At least 56 people were killed early Thursday when a Russian fishing trawler carrying an international crew of 132 sank in the Sea of Okhotsk off the Kamchatka Peninsula in the Russian Far East.

Rescue officials told the Associated Press that 63 crew members of the Dalny Vostok had been saved and the fate of another 15 was unknown. Russia's emergency services said in a statement on their website that more than 26 fishing boats were in the area of the sinking to rescue crew members and recover bodies. Approximately 1,300 people were believed to be involved in the rescue operation.

Viktor Klepikov, coordinating captain of the Petropavlovsk-Kamchatsky maritime rescue coordination center, told Reuters that the sea's temperature at the time of the sinking was near freezing.

No cause for the sinking was immediately given, but investigators said the ship may have collided with drifting ice. It did not send a distress signal prior to the sinking.

Interfax quoted Vasily Sokolov, deputy chief of the Russian Fisheries Agency, denying reports that an overload may have caused the boat to sink.

The Investigative Committee said in a statement that it is considering all theories but it is likely that the trawler hit "an object" floating in the sea.

The accident occurred at about 4 a.m. local time (2 p.m. E.T. on Wednesday). The trawler sent no distress signals prior to the sinking, Russia's Interfax news agency said.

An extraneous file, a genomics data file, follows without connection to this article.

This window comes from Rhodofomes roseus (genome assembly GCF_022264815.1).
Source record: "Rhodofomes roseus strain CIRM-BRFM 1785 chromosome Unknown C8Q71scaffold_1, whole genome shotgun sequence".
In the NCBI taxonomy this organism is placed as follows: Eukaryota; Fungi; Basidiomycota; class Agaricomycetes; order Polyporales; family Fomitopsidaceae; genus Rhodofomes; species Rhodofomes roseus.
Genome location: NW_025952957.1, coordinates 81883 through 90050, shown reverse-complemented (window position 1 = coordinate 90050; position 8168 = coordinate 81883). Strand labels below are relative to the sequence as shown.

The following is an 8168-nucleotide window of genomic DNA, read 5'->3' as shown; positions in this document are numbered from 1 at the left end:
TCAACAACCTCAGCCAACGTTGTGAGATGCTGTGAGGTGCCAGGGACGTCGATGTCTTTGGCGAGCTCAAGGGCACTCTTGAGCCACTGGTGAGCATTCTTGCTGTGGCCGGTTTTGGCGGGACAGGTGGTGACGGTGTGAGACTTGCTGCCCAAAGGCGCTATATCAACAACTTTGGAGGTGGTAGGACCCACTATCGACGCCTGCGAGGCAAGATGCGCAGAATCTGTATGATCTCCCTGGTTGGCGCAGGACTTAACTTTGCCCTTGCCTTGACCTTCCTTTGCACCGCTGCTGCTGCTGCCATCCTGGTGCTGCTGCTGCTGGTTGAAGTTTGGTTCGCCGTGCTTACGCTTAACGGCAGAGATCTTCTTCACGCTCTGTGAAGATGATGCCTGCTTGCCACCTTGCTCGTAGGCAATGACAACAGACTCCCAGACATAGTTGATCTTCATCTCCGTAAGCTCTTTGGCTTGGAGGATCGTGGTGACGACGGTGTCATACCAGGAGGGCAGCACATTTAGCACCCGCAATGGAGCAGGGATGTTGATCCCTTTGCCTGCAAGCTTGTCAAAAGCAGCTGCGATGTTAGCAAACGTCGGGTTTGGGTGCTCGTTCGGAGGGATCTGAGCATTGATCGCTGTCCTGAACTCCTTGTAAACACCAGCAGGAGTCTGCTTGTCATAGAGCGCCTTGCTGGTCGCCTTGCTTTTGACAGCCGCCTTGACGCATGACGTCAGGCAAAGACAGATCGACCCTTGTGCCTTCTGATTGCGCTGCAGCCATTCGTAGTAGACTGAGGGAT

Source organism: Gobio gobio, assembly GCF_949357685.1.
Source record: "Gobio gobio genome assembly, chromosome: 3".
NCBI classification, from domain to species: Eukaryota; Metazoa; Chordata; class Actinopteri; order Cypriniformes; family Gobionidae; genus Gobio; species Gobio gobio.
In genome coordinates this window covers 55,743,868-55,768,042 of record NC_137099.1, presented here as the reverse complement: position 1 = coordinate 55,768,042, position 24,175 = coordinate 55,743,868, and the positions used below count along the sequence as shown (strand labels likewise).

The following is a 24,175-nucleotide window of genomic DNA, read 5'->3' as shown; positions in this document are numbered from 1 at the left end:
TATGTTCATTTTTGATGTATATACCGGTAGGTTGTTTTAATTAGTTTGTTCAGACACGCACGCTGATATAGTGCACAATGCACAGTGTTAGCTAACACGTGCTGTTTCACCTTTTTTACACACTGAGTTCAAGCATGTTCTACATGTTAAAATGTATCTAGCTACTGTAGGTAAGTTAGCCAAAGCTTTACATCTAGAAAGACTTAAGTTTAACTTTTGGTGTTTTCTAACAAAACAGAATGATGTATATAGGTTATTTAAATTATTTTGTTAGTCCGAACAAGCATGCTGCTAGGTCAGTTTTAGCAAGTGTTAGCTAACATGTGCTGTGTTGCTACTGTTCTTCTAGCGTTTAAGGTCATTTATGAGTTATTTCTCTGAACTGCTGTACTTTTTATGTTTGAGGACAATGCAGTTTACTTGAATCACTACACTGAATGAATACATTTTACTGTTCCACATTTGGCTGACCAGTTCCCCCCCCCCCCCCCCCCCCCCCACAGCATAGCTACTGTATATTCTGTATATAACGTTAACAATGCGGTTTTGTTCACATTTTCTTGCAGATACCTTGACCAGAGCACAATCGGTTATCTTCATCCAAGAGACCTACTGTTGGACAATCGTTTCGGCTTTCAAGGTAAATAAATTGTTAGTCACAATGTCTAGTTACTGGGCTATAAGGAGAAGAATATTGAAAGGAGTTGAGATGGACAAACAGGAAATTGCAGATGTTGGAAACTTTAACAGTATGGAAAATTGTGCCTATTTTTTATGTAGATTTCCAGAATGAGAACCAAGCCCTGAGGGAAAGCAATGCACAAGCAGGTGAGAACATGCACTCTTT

The fishing boats have recovered 56 bodies so far. The Interfax news agency quoted a local emergency representative as saying two of the bodies were found Thursday evening — one in a lifeboat 65 miles away and another in the water nearby.

The Russian Emergencies Ministry sent an Mi-8 helicopter with rescuers and doctors aboard to deliver medical assistance and transport rescued crew members to hospitals in the city of Magadan, the ministry said on its website. It also set up a telephone hotline for families of the crew.

Of the 132 crew members, 78 are from Russia, 42 from Myanmar and the rest from Latvia, Ukraine and Vanuatu.

The Associated Press contributed to this report.